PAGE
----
Automation in the cockpit has been increasing for decades. The machine can take on more and more tasks and people are becoming more and more "supervisors" of the work process. This trend undoubtedly brings advantages such as safety and efficiency, but also new problems: Lack of situational awareness, loss of control and "blind trust in automation" are just a few of them.

Our goal is therefore to integrate automation into the work process, which has an image of the mental state of the pilot, and thus counteracts the typical "human factors" problems.


This adaptive automation configures itself so that the scope and type of automation functions match the pilot's mental state. In contrast to adaptable automation, this is done without human intervention, which is a key function in highly demanding task situations. Adaptive automation is based on a context-rich description of the pilot's mental state. In order to be able to offer automation functions on a task-related basis, automation must know both the current and future task and work demands posed on the pilot.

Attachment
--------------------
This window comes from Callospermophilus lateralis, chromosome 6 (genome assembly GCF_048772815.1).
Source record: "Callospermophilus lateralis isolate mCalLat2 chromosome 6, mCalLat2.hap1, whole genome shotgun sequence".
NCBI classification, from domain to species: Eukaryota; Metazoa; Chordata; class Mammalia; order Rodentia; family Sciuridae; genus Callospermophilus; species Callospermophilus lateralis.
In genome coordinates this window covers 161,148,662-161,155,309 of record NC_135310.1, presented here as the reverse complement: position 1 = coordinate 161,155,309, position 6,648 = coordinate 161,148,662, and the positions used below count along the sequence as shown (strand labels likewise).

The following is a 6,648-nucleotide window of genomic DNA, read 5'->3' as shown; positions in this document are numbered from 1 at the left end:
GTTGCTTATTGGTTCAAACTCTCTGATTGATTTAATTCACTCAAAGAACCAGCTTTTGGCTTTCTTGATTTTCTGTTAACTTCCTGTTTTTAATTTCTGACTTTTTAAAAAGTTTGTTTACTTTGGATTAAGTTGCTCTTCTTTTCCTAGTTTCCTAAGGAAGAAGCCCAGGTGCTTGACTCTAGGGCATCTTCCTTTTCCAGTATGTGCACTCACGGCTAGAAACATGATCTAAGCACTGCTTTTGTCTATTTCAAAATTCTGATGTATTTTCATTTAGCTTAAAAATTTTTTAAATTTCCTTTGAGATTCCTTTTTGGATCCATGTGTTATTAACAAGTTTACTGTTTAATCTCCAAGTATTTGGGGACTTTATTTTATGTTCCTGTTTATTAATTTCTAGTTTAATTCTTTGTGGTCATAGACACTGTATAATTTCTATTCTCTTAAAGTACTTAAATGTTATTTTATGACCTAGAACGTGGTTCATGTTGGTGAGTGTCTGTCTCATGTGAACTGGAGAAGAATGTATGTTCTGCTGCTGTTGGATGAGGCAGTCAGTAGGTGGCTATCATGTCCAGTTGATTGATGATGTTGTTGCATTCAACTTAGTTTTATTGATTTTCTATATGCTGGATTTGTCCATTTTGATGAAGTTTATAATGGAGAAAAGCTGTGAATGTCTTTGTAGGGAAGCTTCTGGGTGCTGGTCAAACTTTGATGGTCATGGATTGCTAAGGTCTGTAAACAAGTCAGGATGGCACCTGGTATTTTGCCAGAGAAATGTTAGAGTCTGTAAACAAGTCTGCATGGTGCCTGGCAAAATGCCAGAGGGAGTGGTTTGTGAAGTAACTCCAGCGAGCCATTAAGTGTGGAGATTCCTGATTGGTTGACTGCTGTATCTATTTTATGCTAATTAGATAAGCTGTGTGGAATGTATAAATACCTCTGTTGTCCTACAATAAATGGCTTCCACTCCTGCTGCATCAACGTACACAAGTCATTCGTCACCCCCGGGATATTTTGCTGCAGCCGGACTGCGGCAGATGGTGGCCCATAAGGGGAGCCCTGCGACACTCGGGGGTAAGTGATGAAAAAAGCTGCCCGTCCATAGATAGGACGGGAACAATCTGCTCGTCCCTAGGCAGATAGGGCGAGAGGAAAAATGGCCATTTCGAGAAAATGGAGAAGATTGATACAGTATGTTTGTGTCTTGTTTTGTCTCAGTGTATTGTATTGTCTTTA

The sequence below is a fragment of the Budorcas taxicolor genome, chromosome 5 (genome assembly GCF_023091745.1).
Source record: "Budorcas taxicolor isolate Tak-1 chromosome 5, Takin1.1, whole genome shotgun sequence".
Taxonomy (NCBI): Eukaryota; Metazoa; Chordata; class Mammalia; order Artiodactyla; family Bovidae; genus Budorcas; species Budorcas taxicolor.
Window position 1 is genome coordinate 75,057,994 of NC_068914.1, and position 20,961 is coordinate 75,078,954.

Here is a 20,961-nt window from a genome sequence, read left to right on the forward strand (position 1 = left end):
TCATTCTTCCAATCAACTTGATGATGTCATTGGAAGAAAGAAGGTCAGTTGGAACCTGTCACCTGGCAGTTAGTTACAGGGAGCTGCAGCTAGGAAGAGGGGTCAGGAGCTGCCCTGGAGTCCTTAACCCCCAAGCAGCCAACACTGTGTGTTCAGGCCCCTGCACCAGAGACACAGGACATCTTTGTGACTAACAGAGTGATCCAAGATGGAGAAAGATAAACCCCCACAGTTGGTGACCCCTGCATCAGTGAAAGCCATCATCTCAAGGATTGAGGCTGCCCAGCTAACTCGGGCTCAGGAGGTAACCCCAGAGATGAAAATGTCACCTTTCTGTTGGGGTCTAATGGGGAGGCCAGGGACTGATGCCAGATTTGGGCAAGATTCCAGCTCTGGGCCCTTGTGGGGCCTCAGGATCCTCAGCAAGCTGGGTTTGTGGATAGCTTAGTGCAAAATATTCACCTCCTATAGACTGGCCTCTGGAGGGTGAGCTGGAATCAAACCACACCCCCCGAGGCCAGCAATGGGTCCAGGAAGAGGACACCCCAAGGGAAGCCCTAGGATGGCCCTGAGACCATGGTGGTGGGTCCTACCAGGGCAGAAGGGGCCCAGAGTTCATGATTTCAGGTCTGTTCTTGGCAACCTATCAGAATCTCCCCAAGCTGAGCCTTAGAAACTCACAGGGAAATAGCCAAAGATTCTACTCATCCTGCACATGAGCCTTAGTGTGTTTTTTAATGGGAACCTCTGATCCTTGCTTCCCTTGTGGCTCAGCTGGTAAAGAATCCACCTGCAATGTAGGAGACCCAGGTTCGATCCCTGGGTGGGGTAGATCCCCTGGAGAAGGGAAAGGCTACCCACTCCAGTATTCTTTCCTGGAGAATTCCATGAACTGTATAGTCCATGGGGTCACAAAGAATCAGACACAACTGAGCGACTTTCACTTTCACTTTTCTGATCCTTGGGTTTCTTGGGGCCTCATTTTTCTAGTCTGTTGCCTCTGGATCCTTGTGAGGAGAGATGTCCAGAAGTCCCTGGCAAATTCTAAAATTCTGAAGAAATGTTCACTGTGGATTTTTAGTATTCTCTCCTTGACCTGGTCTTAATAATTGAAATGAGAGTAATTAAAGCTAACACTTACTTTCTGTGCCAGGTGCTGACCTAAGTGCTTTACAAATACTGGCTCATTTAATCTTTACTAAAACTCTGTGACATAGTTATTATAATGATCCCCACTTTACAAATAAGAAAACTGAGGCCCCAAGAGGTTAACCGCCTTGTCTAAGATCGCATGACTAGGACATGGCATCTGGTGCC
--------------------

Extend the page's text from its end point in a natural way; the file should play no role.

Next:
The Professorship of Aircraft Dynamics and Flight Guidance develops concepts for adaptive automation and tests them in various fields of application. One focus of the investigations is on operator observation, which produces the mental image. Central questions here are:

  • How can you operationalize a pilot's mental state?
  • Which sensors, processing and abstraction methods are suitable?
  • How can reliable surgeon observation be integrated minimally intrusively into the cockpit?

A second research focus deals with the adaptation of automation functions on the basis of the mental image. Central questions here are:

  • According to which rules should adaptive automation behave, i.e. when are which automation functions suitable?
  • What information is required to adapt the automation?
  • How do you teach the pilot the dynamics of the distribution of tasks between man and machine?